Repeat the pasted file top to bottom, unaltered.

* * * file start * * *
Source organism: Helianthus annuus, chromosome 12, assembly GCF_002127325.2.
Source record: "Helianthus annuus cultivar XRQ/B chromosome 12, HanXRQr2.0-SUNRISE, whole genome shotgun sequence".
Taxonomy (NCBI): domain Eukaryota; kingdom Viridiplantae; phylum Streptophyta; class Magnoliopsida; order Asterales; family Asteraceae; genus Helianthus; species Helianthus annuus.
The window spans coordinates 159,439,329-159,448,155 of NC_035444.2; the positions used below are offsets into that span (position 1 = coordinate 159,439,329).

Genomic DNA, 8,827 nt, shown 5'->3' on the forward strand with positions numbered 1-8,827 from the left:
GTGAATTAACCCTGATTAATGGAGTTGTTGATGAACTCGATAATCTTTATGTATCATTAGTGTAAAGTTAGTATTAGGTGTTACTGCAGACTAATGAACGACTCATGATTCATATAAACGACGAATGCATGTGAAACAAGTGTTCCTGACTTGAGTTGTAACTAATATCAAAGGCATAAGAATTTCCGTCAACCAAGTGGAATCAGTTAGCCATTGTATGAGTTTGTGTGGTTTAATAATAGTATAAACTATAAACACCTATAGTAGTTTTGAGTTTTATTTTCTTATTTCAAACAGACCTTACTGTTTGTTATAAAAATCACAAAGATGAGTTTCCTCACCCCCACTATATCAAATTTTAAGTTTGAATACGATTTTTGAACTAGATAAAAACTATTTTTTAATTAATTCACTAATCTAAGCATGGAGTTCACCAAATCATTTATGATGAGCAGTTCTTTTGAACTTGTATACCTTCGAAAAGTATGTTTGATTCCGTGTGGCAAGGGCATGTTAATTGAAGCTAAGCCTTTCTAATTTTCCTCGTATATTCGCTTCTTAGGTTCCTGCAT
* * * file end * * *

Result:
Source organism: Helianthus annuus, chromosome 12, assembly GCF_002127325.2.
Source record: "Helianthus annuus cultivar XRQ/B chromosome 12, HanXRQr2.0-SUNRISE, whole genome shotgun sequence".
Taxonomy (NCBI): domain Eukaryota; kingdom Viridiplantae; phylum Streptophyta; class Magnoliopsida; order Asterales; family Asteraceae; genus Helianthus; species Helianthus annuus.
The window spans coordinates 159,439,329-159,448,155 of NC_035444.2; the positions used below are offsets into that span (position 1 = coordinate 159,439,329).

Genomic DNA, 8,827 nt, shown 5'->3' on the forward strand with positions numbered 1-8,827 from the left:
GTGAATTAACCCTGATTAATGGAGTTGTTGATGAACTCGATAATCTTTATGTATCATTAGTGTAAAGTTAGTATTAGGTGTTACTGCAGACTAATGAACGACTCATGATTCATATAAACGACGAATGCATGTGAAACAAGTGTTCCTGACTTGAGTTGTAACTAATATCAAAGGCATAAGAATTTCCGTCAACCAAGTGGAATCAGTTAGCCATTGTATGAGTTTGTGTGGTTTAATAATAGTATAAACTATAAACACCTATAGTAGTTTTGAGTTTTATTTTCTTATTTCAAACAGACCTTACTGTTTGTTATAAAAATCACAAAGATGAGTTTCCTCACCCCCACTATATCAAATTTTAAGTTTGAATACGATTTTTGAACTAGATAAAAACTATTTTTTAATTAATTCACTAATCTAAGCATGGAGTTCACCAAATCATTTATGATGAGCAGTTCTTTTGAACTTGTATACCTTCGAAAAGTATGTTTGATTCCGTGTGGCAAGGGCATGTTAATTGAAGCTAAGCCTTTCTAATTTTCCTCGTATATTCGCTTCTTAGGTTCCTGCAT